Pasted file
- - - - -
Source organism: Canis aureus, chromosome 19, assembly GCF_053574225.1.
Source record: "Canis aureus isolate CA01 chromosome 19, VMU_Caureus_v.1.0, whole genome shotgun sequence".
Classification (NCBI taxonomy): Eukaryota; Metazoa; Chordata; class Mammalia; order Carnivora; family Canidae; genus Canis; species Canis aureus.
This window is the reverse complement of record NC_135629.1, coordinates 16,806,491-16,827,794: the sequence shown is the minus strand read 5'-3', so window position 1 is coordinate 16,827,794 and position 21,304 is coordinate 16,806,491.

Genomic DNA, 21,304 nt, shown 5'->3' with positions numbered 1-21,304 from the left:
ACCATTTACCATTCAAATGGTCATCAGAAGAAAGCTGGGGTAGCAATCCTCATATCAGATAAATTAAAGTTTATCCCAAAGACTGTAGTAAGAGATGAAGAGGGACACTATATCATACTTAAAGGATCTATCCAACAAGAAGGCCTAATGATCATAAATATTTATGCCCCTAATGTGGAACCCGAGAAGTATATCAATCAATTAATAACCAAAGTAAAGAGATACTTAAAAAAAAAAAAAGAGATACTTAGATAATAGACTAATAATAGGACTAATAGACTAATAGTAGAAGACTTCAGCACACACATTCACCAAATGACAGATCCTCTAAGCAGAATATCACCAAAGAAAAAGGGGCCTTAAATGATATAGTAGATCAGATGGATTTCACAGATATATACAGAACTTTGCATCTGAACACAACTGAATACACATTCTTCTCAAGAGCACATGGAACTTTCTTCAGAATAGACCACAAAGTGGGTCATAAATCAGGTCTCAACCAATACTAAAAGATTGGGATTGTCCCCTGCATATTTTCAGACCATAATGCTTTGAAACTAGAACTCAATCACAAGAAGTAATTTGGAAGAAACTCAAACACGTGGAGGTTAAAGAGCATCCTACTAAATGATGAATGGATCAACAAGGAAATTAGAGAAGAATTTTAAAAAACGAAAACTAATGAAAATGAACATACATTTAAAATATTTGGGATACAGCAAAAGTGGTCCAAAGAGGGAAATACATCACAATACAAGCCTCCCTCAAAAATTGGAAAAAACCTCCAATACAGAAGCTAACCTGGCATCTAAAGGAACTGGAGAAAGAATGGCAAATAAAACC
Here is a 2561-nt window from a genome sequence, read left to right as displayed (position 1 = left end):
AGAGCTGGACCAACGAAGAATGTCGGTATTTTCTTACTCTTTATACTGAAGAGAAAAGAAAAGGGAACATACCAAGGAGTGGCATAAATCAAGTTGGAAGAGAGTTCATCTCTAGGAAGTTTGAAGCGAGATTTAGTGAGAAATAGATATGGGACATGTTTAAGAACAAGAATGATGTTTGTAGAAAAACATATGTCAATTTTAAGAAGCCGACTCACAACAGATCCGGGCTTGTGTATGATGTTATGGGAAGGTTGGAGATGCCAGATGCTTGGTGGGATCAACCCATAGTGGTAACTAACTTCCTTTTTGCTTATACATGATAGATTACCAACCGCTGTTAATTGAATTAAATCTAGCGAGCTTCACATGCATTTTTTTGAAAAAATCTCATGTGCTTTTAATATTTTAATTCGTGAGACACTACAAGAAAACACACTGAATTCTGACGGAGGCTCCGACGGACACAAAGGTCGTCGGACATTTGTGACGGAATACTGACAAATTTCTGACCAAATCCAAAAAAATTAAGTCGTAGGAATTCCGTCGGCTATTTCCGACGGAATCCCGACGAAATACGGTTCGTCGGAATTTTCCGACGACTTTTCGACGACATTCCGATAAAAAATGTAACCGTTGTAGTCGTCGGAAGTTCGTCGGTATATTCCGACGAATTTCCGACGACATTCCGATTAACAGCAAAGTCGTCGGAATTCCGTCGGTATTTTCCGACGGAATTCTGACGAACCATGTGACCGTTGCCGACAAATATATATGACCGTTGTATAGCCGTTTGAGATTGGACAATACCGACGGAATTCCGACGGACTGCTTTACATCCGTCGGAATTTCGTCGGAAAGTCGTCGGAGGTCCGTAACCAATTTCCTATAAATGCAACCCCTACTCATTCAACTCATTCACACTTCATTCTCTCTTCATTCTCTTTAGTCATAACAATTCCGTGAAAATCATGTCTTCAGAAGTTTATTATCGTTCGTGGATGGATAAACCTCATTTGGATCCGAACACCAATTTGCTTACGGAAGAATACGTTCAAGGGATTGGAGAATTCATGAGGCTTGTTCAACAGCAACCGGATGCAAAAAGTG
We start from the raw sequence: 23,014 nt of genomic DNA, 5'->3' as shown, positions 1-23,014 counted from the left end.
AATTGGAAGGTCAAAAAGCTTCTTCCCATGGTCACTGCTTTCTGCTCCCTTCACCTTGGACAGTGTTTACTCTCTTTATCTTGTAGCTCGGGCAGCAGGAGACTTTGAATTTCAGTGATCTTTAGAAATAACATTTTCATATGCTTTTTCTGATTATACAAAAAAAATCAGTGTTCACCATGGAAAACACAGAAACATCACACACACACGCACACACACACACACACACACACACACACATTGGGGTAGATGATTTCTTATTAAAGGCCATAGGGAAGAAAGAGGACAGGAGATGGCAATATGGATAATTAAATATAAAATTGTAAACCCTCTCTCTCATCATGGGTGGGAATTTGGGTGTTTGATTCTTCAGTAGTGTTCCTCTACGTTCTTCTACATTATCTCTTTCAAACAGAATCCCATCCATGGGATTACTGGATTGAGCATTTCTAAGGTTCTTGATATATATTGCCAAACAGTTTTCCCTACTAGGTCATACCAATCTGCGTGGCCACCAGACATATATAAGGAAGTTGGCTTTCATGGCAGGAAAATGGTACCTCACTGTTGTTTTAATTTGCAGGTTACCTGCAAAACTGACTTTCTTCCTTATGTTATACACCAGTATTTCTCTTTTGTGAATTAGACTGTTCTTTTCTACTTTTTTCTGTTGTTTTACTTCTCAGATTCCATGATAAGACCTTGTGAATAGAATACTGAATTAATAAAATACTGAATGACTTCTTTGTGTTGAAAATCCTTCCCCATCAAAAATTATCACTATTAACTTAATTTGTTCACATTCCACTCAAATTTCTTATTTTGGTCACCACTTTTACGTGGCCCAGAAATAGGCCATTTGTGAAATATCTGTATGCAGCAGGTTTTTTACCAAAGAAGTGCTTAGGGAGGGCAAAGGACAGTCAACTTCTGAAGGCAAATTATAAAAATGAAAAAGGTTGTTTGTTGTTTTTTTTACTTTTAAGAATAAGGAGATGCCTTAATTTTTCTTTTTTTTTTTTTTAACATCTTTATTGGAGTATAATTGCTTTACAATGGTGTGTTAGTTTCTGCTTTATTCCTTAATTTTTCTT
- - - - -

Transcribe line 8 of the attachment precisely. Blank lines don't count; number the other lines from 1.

AGAGCTGGACCAACGAAGAATGTCGGTATTTTCTTACTCTTTATACTGAAGAGAAAAGAAAAGGGAACATACCAAGGAGTGGCATAAATCAAGTTGGAAGAGAGTTCATCTCTAGGAAGTTTGAAGCGAGATTTAGTGAGAAATAGATATGGGACATGTTTAAGAACAAGAATGATGTTTGTAGAAAAACATATGTCAATTTTAAGAAGCCGACTCACAACAGATCCGGGCTTGTGTATGATGTTATGGGAAGGTTGGAGATGCCAGATGCTTGGTGGGATCAACCCATAGTGGTAACTAACTTCCTTTTTGCTTATACATGATAGATTACCAACCGCTGTTAATTGAATTAAATCTAGCGAGCTTCACATGCATTTTTTTGAAAAAATCTCATGTGCTTTTAATATTTTAATTCGTGAGACACTACAAGAAAACACACTGAATTCTGACGGAGGCTCCGACGGACACAAAGGTCGTCGGACATTTGTGACGGAATACTGACAAATTTCTGACCAAATCCAAAAAAATTAAGTCGTAGGAATTCCGTCGGCTATTTCCGACGGAATCCCGACGAAATACGGTTCGTCGGAATTTTCCGACGACTTTTCGACGACATTCCGATAAAAAATGTAACCGTTGTAGTCGTCGGAAGTTCGTCGGTATATTCCGACGAATTTCCGACGACATTCCGATTAACAGCAAAGTCGTCGGAATTCCGTCGGTATTTTCCGACGGAATTCTGACGAACCATGTGACCGTTGCCGACAAATATATATGACCGTTGTATAGCCGTTTGAGATTGGACAATACCGACGGAATTCCGACGGACTGCTTTACATCCGTCGGAATTTCGTCGGAAAGTCGTCGGAGGTCCGTAACCAATTTCCTATAAATGCAACCCCTACTCATTCAACTCATTCACACTTCATTCTCTCTTCATTCTCTTTAGTCATAACAATTCCGTGAAAATCATGTCTTCAGAAGTTTATTATCGTTCGTGGATGGATAAACCTCATTTGGATCCGAACACCAATTTGCTTACGGAAGAATACGTTCAAGGGATTGGAGAATTCATGAGGCTTGTTCAACAGCAACCGGATGCAAAAAGTG